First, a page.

Saturday, February 20, 2010

The Dark Blanket of Uncertainty


I stood in front of the beer section at the supermarket for what seemed like hours. The guy draped in his official red and olive Giant Eagle uniform stacking oranges in the produce department nearby intermittently looked over at me, but I imagine the intensity at which I gazed at the bottle selection more than likely prohibited him from asking if he could assist me. I didn't need his help, anyway. I knew exactly what I wanted. The Cavs were set to take on the Charlotte Bobcats in less than a half-hour and that $8.99, 22-ounce bottle of Oaked Arrogant Bastard had my name on it. I picked it up several times, and then placed it back in its slot again and again.

Perhaps because it's the harrowing economic times. Or maybe it's because it's the Lenten season, I'm not sure. But guilt has been a predominant guiding force lately. A year ago, I would have had that product from Stone Brewing through the check-out area more quickly than the time it takes for the Indians to be knocked out of playoff contention. But since returning to Akron, I've noticed a hesitancy in just about everything we purchase. The cans in the pantry say "Great Value" on the labels instead of "Del Monte" or "Stokely". So does the apple juice in the refrigerator. And the body wash in the bathroom. Hell, we don't even use Charmin anymore. Going to the supermarket or the drug store, there seems to be a propensity towards spending only the money we need to spend. And it seems to spill over into other areas. We need new tires on the Nissan Xterra but we'll more than likely wait. You can chisel the ice of the inside of the single-pane windows here in the house, but that appears to be more of an autumn-spending project. Some of the studio gear could use a facelift, but the thought of draining resources on a new Mac is, at least for now, unfathomable.

On the surface, there appears to be a pall over the land. That sounds cryptic, I know. Although my pint-glass usually tends to be half-empty, I do generally try to keep a half-opened eye towards what might be possible. I try to give the other guy the benefit of the doubt. And if all else fails, I normally revert to the "it is what it is" mentality. No, it's not a philosophy in the mold of Joel Osteen but, for me, it's realistic and one that I can live with. But when I open my newspaper in the morning and gaze out over the landscape, there lurks a kind of dark tremor, as if the Death Star, although light-years away, sits out there in the Milky Way, waiting. This moody foreboding gets an extra surge once I actually open the newspaper. Foreclosures, rising health costs, American soldiers getting killed in the mountains of Afghanistan, and a completely inept Congress. And that's before I even open the Local section.

And yet, there are those who remind us that things aren't as bad as they could be, that compared to, say, the Great Depression, this is peanuts. I see their point. Try getting into a Macaroni Grill after 7 o'clock on a Saturday night. Regal Cinema on a weekend evening? Packed. Sam's Club this afternoon? You couldn't get a cart. Heck, the Pittsburgh Penguins have had 125 consecutive sell-outs! People sign on the dotted line for new cars. Others go on vacation. Even my brother just bought a new house.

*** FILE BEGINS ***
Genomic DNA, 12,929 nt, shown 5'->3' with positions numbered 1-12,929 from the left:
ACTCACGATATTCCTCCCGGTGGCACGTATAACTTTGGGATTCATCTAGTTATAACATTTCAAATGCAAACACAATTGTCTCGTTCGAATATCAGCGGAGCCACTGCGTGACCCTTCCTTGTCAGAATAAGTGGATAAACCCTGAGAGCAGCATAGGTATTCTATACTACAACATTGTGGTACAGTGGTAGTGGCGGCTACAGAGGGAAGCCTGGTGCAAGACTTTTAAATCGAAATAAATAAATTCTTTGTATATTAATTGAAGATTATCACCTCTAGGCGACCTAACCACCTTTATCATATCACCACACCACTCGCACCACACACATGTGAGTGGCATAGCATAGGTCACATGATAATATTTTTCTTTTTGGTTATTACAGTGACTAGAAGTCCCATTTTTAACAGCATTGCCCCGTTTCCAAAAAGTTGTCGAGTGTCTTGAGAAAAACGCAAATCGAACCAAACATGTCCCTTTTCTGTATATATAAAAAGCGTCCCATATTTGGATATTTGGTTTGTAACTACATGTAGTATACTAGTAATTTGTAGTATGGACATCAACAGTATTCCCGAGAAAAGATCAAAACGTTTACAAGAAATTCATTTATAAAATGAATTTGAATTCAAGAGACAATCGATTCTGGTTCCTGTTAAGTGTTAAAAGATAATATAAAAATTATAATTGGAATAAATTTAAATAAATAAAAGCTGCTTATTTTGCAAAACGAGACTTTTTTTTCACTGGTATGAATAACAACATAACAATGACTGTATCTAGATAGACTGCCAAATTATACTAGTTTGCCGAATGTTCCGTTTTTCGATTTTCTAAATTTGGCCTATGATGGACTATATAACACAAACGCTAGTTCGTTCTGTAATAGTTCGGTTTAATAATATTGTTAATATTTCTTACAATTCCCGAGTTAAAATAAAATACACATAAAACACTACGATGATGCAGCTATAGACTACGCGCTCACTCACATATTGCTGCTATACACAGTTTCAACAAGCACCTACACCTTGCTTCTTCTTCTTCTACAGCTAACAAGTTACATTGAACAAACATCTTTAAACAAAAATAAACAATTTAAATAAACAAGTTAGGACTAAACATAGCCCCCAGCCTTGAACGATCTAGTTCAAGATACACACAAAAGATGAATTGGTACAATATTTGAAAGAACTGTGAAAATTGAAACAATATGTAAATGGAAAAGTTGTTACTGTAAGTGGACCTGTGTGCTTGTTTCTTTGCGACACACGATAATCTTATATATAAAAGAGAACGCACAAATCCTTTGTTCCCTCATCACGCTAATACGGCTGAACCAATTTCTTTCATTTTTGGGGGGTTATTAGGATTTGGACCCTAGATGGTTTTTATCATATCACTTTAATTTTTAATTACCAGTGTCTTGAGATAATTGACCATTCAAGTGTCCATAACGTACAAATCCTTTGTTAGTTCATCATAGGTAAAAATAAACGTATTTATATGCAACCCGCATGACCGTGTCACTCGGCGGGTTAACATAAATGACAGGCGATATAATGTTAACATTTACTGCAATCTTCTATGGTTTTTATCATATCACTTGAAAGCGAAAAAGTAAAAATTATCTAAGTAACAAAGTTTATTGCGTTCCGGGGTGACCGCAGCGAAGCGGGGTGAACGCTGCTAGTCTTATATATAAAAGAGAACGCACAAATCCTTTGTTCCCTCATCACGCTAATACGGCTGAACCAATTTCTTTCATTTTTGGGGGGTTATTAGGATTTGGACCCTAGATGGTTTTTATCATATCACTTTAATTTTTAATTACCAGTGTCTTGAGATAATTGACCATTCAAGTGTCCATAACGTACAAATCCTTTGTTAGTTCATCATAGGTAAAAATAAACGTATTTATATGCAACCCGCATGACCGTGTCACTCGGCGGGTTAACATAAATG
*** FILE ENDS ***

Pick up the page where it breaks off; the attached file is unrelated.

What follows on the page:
So who do you believe? The Republicans or the Democrats? Bill Maher or Glenn Beck? Barack Obama or Sarah Palin? My gut tells me to place my bets... with none of them. I tend to side with our bank account, which is now depleted after doing the kitchen here because we practically gave our house away in Illinois in order to get rid of it. I'm taking the road which leads me to the gym several days a week so that perhaps I might not have to take the road to the doctor for a visit because my insurance is meager and expensive. I'm aligning myself with cooking at home instead of traveling to a chic new bistro in Cleveland, watching movies on TBS instead of subscribing to Netflix, and re-reading an older David Sedaris book instead of downloading a new one on to the Kindle. I consider us fortunate that we were able to sell our house in this economy. We were dealt an "18", so I guess I'm holding.

I don't know who's ultimately responsible for double-digit unemployment or the pathetically high cost of health-care. I have my opinions like everyone else. But somewhere between the guy who's always able to hand over the cash to buy 4 or 5 beers at a Cavs game and the woman over in Kenmore who can never seem to be able to afford to pay the heating bill each month sits thousands and thousands of people...like me. People who have a feeling that things just...aren't right. That for the time being, it might be better to just hang tight, to not take any chances. The angst trumps the impulse, so park it in the corner and just chill. My wife calls it the "gurgle-bellies", that semi-nauseous, semi-uncomfortable feeling that keeps you near the restroom because something could happen at any time, and you just don't want to stray too far. "Play it safe", it seems to say. "Don't wander off 'cause you never know what will happen."

Maybe that's the dark blanket. That we just don't know how it will turn out. So while a proposed change to the health-care system in 2013 or a Taliban-free Afghanistan may end up being worthwhile endeavors, most of us worry, struggle, second-guess, and do a keep-on-keepin'-on right now. Maybe that's why it took me so long to decide at the Giant Eagle. It's probably why I chose the $4.99 Abbey Ale from Brewery Ommegang. Worry. Second-guessing. Maybe guilt. "But there was a much cheaper 6-pack of Budweiser sitting right there", you say. Sure, I may be uncertain but I still reserve the right to maintain some self-respect, right?

-30-

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